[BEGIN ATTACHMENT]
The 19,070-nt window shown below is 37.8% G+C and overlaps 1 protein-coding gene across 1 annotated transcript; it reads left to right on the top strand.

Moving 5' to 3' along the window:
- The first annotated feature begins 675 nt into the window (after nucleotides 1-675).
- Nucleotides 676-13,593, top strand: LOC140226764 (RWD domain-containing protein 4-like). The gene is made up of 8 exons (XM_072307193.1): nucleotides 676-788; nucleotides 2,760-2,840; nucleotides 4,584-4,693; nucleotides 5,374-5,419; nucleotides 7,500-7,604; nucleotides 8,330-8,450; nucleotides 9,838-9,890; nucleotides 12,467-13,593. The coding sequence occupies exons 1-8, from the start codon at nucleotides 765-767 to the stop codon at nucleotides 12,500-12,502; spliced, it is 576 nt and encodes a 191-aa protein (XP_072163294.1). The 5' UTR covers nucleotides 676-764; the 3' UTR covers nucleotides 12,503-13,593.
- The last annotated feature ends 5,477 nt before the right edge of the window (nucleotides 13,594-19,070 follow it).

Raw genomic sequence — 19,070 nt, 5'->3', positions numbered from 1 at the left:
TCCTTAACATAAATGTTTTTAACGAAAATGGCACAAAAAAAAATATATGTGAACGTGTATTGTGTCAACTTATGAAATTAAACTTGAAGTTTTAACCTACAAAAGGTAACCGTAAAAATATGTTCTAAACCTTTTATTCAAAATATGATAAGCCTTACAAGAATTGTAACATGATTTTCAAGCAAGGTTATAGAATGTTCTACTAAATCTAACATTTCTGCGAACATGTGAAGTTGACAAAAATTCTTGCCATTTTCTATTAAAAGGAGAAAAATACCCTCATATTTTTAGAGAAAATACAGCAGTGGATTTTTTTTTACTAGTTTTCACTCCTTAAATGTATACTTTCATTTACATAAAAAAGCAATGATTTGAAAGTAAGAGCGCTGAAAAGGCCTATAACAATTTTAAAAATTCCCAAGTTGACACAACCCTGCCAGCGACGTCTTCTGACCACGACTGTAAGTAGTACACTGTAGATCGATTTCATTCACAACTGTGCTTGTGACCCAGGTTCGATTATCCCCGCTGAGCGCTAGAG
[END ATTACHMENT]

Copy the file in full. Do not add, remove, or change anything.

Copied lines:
The 19,070-nt window shown below is 37.8% G+C and overlaps 1 protein-coding gene across 1 annotated transcript; it reads left to right on the top strand.

Moving 5' to 3' along the window:
- The first annotated feature begins 675 nt into the window (after nucleotides 1-675).
- Nucleotides 676-13,593, top strand: LOC140226764 (RWD domain-containing protein 4-like). The gene is made up of 8 exons (XM_072307193.1): nucleotides 676-788; nucleotides 2,760-2,840; nucleotides 4,584-4,693; nucleotides 5,374-5,419; nucleotides 7,500-7,604; nucleotides 8,330-8,450; nucleotides 9,838-9,890; nucleotides 12,467-13,593. The coding sequence occupies exons 1-8, from the start codon at nucleotides 765-767 to the stop codon at nucleotides 12,500-12,502; spliced, it is 576 nt and encodes a 191-aa protein (XP_072163294.1). The 5' UTR covers nucleotides 676-764; the 3' UTR covers nucleotides 12,503-13,593.
- The last annotated feature ends 5,477 nt before the right edge of the window (nucleotides 13,594-19,070 follow it).

Raw genomic sequence — 19,070 nt, 5'->3', positions numbered from 1 at the left:
TCCTTAACATAAATGTTTTTAACGAAAATGGCACAAAAAAAAATATATGTGAACGTGTATTGTGTCAACTTATGAAATTAAACTTGAAGTTTTAACCTACAAAAGGTAACCGTAAAAATATGTTCTAAACCTTTTATTCAAAATATGATAAGCCTTACAAGAATTGTAACATGATTTTCAAGCAAGGTTATAGAATGTTCTACTAAATCTAACATTTCTGCGAACATGTGAAGTTGACAAAAATTCTTGCCATTTTCTATTAAAAGGAGAAAAATACCCTCATATTTTTAGAGAAAATACAGCAGTGGATTTTTTTTTACTAGTTTTCACTCCTTAAATGTATACTTTCATTTACATAAAAAAGCAATGATTTGAAAGTAAGAGCGCTGAAAAGGCCTATAACAATTTTAAAAATTCCCAAGTTGACACAACCCTGCCAGCGACGTCTTCTGACCACGACTGTAAGTAGTACACTGTAGATCGATTTCATTCACAACTGTGCTTGTGACCCAGGTTCGATTATCCCCGCTGAGCGCTAGAG